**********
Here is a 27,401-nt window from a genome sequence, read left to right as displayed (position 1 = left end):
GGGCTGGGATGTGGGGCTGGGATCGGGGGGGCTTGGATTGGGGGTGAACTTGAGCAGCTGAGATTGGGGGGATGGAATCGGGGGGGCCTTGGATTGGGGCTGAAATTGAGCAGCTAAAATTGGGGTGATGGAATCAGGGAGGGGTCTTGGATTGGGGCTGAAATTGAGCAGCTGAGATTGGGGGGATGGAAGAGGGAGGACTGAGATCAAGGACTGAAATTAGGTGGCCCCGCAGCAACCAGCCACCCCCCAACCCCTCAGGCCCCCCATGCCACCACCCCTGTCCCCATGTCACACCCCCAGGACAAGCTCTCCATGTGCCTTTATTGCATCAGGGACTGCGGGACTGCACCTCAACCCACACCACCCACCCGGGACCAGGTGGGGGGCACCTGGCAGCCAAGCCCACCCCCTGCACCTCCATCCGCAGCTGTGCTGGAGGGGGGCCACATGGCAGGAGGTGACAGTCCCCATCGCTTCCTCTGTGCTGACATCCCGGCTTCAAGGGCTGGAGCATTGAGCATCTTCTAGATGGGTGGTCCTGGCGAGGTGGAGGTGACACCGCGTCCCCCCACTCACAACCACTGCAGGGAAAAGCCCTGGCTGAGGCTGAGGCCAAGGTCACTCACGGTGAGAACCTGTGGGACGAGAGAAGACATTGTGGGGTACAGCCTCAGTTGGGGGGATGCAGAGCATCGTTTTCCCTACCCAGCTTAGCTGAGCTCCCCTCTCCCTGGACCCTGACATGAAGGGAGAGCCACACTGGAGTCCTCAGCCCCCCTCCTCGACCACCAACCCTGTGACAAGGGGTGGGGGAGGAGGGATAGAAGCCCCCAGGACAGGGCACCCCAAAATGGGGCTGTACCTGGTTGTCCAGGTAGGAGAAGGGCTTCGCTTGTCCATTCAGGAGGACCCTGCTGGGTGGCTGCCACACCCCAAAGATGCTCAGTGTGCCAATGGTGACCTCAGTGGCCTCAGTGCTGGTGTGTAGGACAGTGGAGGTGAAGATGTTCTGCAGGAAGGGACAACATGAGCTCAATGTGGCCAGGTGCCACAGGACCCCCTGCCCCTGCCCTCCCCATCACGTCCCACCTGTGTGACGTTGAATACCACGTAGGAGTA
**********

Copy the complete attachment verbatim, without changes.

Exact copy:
Here is a 27,401-nt window from a genome sequence, read left to right as displayed (position 1 = left end):
GGGCTGGGATGTGGGGCTGGGATCGGGGGGGCTTGGATTGGGGGTGAACTTGAGCAGCTGAGATTGGGGGGATGGAATCGGGGGGGCCTTGGATTGGGGCTGAAATTGAGCAGCTAAAATTGGGGTGATGGAATCAGGGAGGGGTCTTGGATTGGGGCTGAAATTGAGCAGCTGAGATTGGGGGGATGGAAGAGGGAGGACTGAGATCAAGGACTGAAATTAGGTGGCCCCGCAGCAACCAGCCACCCCCCAACCCCTCAGGCCCCCCATGCCACCACCCCTGTCCCCATGTCACACCCCCAGGACAAGCTCTCCATGTGCCTTTATTGCATCAGGGACTGCGGGACTGCACCTCAACCCACACCACCCACCCGGGACCAGGTGGGGGGCACCTGGCAGCCAAGCCCACCCCCTGCACCTCCATCCGCAGCTGTGCTGGAGGGGGGCCACATGGCAGGAGGTGACAGTCCCCATCGCTTCCTCTGTGCTGACATCCCGGCTTCAAGGGCTGGAGCATTGAGCATCTTCTAGATGGGTGGTCCTGGCGAGGTGGAGGTGACACCGCGTCCCCCCACTCACAACCACTGCAGGGAAAAGCCCTGGCTGAGGCTGAGGCCAAGGTCACTCACGGTGAGAACCTGTGGGACGAGAGAAGACATTGTGGGGTACAGCCTCAGTTGGGGGGATGCAGAGCATCGTTTTCCCTACCCAGCTTAGCTGAGCTCCCCTCTCCCTGGACCCTGACATGAAGGGAGAGCCACACTGGAGTCCTCAGCCCCCCTCCTCGACCACCAACCCTGTGACAAGGGGTGGGGGAGGAGGGATAGAAGCCCCCAGGACAGGGCACCCCAAAATGGGGCTGTACCTGGTTGTCCAGGTAGGAGAAGGGCTTCGCTTGTCCATTCAGGAGGACCCTGCTGGGTGGCTGCCACACCCCAAAGATGCTCAGTGTGCCAATGGTGACCTCAGTGGCCTCAGTGCTGGTGTGTAGGACAGTGGAGGTGAAGATGTTCTGCAGGAAGGGACAACATGAGCTCAATGTGGCCAGGTGCCACAGGACCCCCTGCCCCTGCCCTCCCCATCACGTCCCACCTGTGTGACGTTGAATACCACGTAGGAGTA